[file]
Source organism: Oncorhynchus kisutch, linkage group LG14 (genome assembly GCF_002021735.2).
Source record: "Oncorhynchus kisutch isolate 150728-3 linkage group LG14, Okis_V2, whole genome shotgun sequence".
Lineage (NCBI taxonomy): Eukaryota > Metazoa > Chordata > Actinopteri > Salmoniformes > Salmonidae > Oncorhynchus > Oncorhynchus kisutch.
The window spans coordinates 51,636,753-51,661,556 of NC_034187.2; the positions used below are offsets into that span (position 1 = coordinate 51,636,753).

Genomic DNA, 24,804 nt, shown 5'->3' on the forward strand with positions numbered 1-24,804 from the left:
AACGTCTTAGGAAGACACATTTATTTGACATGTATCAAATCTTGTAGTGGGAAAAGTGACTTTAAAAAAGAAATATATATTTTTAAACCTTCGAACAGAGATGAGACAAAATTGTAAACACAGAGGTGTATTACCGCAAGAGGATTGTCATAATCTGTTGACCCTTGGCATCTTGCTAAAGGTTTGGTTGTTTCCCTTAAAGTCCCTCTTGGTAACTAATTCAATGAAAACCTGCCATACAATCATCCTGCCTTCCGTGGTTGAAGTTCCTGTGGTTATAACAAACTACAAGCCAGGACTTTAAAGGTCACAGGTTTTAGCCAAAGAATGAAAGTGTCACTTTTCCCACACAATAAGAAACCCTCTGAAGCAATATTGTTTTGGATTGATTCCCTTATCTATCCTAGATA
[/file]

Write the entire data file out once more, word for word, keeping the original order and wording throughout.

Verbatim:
Source organism: Oncorhynchus kisutch, linkage group LG14 (genome assembly GCF_002021735.2).
Source record: "Oncorhynchus kisutch isolate 150728-3 linkage group LG14, Okis_V2, whole genome shotgun sequence".
Lineage (NCBI taxonomy): Eukaryota > Metazoa > Chordata > Actinopteri > Salmoniformes > Salmonidae > Oncorhynchus > Oncorhynchus kisutch.
The window spans coordinates 51,636,753-51,661,556 of NC_034187.2; the positions used below are offsets into that span (position 1 = coordinate 51,636,753).

Genomic DNA, 24,804 nt, shown 5'->3' on the forward strand with positions numbered 1-24,804 from the left:
AACGTCTTAGGAAGACACATTTATTTGACATGTATCAAATCTTGTAGTGGGAAAAGTGACTTTAAAAAAGAAATATATATTTTTAAACCTTCGAACAGAGATGAGACAAAATTGTAAACACAGAGGTGTATTACCGCAAGAGGATTGTCATAATCTGTTGACCCTTGGCATCTTGCTAAAGGTTTGGTTGTTTCCCTTAAAGTCCCTCTTGGTAACTAATTCAATGAAAACCTGCCATACAATCATCCTGCCTTCCGTGGTTGAAGTTCCTGTGGTTATAACAAACTACAAGCCAGGACTTTAAAGGTCACAGGTTTTAGCCAAAGAATGAAAGTGTCACTTTTCCCACACAATAAGAAACCCTCTGAAGCAATATTGTTTTGGATTGATTCCCTTATCTATCCTAGATA